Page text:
Playing cards have played an important role in people’s lives for centuries. The Playing Card Festival has been held annually since 1682 to celebrate all the non-gambling uses that playing cards can be used for.

 

It all began when the wife of local gambler Ralph Meadows decided that she would remove all gambling temptation from his life. She picked up his pack of cards and threw them individually out of the window. Ralph noticed that some of the cards travelled more than one hundred yards and bragged one day in the pub that his wife could throw cards further than anyone else. The challenge was inevitably taken up by his drinking friends and the contest was established, taking place on St George’s Day in a farmer’s field.

 

Fifty contestants each took a playing card from the Presiding Judge’s pack. The order of throwing was decided by the number of the card (aces high) – in order of importance the suits were hearts, clubs, diamonds, and spades. The first thrower was the two of hearts and the final thrower was the ace of spades. Ralph’s wife, Jenny, had the eight of diamonds and hurled it one hundred and twelve yards seven inches.

 

She used a flicking motion of her wrist that made the most of her powerful forearms strengthened by years of throwing hay bales into the upper floor of the barn. Since that time the eight of diamonds has been known as the Jenny Strongarm card. Jenny Meadows won the first six throwing contests before an accident when moving an entire haystack left her with a damaged elbow.

 

Her record distance lasted until 1792 when Jeremiah Morse, a local boxer, hurled the King of Clubs one hundred and nineteen yards. He employed Jenny’s flicking motion in his throw but also incorporated the rotation method used by discus throwers to gain momentum.

 

In 1800 the organizers decided to add an accuracy test to the distance event in a bid to extend the interest of the contest to the more effete members of society. Players use five cards and try to land a card into saucepans set at five different distances from the thrower: 7 yards, 14 yards, 28 yards, 35 yards and 50 yards. Each person scores four points for landing the card in the saucepan, two points for getting the card to balance on the rim, and one point if the card rests against the saucepan – touching doesn’t count.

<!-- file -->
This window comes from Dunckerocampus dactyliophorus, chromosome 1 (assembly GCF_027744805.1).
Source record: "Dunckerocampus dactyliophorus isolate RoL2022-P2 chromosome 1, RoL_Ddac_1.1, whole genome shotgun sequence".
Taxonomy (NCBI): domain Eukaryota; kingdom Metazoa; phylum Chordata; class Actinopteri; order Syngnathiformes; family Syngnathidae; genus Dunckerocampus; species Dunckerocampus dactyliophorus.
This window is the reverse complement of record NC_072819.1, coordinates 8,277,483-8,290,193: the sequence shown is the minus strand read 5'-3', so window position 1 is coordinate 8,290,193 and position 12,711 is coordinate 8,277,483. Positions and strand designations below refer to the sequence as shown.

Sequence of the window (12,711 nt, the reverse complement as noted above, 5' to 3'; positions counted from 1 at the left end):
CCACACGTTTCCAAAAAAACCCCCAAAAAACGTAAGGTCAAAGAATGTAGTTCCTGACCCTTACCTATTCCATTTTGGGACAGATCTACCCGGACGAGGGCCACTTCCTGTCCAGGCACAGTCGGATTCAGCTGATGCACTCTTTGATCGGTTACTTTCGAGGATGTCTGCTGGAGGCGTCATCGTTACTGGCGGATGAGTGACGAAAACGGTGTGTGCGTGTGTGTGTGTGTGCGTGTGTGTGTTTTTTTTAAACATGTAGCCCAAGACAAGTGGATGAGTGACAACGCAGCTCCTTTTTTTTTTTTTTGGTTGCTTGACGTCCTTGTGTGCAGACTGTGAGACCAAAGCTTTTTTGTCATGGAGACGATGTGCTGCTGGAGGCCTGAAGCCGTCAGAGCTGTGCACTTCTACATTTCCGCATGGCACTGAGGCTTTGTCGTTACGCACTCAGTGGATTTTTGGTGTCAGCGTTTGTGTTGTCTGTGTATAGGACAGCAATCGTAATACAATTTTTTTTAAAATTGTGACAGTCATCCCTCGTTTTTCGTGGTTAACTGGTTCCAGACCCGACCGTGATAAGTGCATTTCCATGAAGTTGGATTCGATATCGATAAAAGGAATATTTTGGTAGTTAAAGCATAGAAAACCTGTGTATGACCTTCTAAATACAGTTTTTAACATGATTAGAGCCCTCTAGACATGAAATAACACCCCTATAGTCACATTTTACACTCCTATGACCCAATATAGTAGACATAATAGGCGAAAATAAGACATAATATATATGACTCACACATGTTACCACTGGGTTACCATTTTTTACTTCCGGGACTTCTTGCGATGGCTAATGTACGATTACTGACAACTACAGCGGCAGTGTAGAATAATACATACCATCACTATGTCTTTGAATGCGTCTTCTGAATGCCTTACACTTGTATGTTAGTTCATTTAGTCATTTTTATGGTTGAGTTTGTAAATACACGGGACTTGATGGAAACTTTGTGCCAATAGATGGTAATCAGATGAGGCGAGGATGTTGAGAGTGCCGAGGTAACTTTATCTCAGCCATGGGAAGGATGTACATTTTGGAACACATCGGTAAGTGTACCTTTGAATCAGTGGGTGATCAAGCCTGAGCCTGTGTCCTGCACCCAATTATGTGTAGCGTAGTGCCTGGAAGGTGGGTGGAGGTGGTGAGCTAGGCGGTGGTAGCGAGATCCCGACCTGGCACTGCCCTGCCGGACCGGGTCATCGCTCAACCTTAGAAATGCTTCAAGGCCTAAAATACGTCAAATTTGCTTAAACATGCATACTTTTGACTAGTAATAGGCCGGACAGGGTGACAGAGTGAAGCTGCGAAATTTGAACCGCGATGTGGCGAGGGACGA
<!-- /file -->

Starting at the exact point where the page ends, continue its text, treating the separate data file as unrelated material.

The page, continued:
Jasper Bartram won the first contest with a score of 12 comprising two direct hits and two cards landing on the rim of the saucepan and remaining there. This is the only time that anyone has balanced two cards on the rim of a saucepan in the same contest. Nora Smith is the only person to have scored a perfect 20 in this contest in consecutive years, performing the feat in 1956 and 1957, using what she called her waterfall technique. This comprises throwing the card high into the air and letting it fall vertically into the saucepan. This technique doesn’t work well in high winds and Nora Smith scored zero in 1958 when there was a heavy storm in the vicinity.

 

Another element added to the contest was the card structure contest, which started in 1869 after the Suez Canal was opened. This element was first held in an organiser’s shed because of the need for stillness, but the contest soon outgrew the shed and is now held in the local sports centre.

 

There are two types of competition – the first starts at 8 a.m. and is the ‘Build the Biggest Structure Out of Cards” contest, which lasts until 6 p.m. No glue or any additional material can be used to hold the cards together. The largest structure ever made was the Pyramid of Cheops created in 1973 by Sandra Parsons, which had a base of 15 yards on each side and had risen to a height of twelve feet by the time 6 p.m. arrived.

 

The other construction competition relates to contestants creating a representation of a given building such as the Eiffel Tower, Stonehenge, or the Houses of Parliament. Each person has three hours to construct their version of these famous buildings using just playing cards. The winner will be the person with the most accurate rendition of the building. Reggie Swinson has won this contest five times since 1998. He uses two playing cards for each element of the construction giving his structures extra strength, rigidity, and permanence. Indeed, his model of The Coliseum from 2001 is on show in the local museum, due to the accuracy of the representation. It stands next to the museum’s only item of Roman pottery.

 

All the doors to the building are kept locked throughout the contest; this was after the disaster of 1958 when someone came in through the doors followed by a huge gust of wind that destroyed the structures.

 

This is an extract from the book 40 Humourous British Traditions by Julian Worker